Mammals other than humans can distinguish between different speech patterns. Neuroscientists in Barcelona report that rats, like humans (newborn and adult) and Tamarin monkeys, can extract regular patterns in language from speech (prosodic) cues. The report appears in the January issue of the Journal of Experimental Psychology: Animal Behavior Processes, which is published by the American Psychological Association.
This study of 16 rats per each of four conditions showed that they were able to pick up enough cues from the rhythm and intonation of human speech to tell spoken Dutch from spoken Japanese. After the researchers trained rats to press a lever when hearing a synthesized five-second sentence in Dutch or Japanese, they tested the rats’ response to the alternative language. Rats rewarded for responding to Japanese did not respond to Dutch and vice versa. They pressed the lever only for the language to which they’d been exposed. What’s more, the rats generalized the ability to differentiate to new Dutch and new Japanese sentences they had not heard before.
This special ability to detect the features that distinguish one type of speech from another – enabled by a test using two very different spoken languages – has now been documented in three different mammalian species: Humans (both newborn and adult), Tamarin monkeys, and now rats. Scientists study Tamarin monkeys because they can use the same kinds of experiments that they use for infants, allowing for direct comparison. The rats were the first non-primate mammal studied; research on non-mammalian species (such as songbirds) may shed light on whether this ability is unique to mammals.
The rats’ linguistic sophistication was limited. When experimenters used different humans to speak each sentence, the rats found it much hard to tell the languages apart. Humans, even in early infancy, can overcome this problem – and only get better at it by learning a lexicon and syntax, phonology (letter sounds), word segments, and semantic information (what words mean).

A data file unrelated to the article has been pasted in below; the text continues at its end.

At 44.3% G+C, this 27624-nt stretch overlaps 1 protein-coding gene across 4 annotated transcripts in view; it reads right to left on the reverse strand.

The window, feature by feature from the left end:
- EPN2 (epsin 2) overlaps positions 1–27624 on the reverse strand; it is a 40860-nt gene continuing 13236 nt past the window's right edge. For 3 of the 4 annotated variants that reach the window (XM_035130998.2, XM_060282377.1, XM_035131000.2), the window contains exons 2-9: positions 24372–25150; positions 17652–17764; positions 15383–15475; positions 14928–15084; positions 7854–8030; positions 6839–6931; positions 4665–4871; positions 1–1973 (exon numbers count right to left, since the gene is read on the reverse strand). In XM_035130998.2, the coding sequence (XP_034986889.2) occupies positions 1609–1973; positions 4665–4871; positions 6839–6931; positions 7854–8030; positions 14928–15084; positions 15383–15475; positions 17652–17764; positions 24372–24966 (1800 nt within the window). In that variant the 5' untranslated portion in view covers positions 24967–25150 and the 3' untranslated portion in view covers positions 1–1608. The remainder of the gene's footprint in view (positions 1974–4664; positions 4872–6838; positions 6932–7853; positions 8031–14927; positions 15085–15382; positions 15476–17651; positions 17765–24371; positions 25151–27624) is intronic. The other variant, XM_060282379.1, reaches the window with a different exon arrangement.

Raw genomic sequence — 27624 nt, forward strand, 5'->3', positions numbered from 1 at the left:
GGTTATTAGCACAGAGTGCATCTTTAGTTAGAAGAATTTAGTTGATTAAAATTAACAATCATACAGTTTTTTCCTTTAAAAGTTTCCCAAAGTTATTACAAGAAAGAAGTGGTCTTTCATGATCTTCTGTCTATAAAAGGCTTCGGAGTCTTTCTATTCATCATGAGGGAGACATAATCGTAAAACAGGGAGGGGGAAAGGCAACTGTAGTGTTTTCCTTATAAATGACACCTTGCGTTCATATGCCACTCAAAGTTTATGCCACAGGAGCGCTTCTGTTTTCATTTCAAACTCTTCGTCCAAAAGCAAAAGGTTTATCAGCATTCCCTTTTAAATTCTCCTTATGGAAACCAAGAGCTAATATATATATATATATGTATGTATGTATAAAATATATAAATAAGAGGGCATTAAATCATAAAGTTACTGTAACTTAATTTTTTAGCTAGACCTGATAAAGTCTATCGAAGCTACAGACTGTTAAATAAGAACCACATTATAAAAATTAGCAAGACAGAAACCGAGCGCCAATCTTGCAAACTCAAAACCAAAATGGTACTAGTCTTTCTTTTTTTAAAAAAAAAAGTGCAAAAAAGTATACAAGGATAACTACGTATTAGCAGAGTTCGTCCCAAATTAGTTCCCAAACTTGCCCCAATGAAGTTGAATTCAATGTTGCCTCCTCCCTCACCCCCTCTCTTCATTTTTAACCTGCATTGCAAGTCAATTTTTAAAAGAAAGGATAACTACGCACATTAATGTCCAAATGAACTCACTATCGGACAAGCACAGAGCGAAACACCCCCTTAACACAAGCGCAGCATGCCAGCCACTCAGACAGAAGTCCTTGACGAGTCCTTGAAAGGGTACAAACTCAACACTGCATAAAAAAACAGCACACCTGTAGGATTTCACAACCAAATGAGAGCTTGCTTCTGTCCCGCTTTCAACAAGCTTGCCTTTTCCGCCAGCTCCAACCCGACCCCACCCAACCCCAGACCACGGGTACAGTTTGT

Author Juan Toro, who is about to earn his PhD, says the results were surprising. “It was striking to find that rats can track certain information that seems to be so important in language development in humans,” he says. The research, he adds, shows “which abilities that humans use for language are shared with other animals, and which are uniquely human. It also suggests what sort of evolutionary precursors language might have.”
Toro cautions that just because the rats share an ability with humans doesn’t mean they use it the same way. He says, “Rats have not evolved the ability to track prosodic cues for linguistic requirements. It is more likely that they do it as a byproduct of other abilities that have some evolutionary relevance for them. The idea that species can use certain structures for a different function than that for which they evolved is not new. For example, human newborns coordinate all the speech information they take in to eventually make sense of language, something that a rat is not likely to do.”
It is very likely, he and his co-authors suspect, that the ability to tell apart two different languages is a byproduct of more general perceptual abilities used for detecting time order through hearing – a useful adaptation for the rat. Thus, he adds, “rats can co-opt these abilities to differentiate sentences by detecting their prosodic regularities.”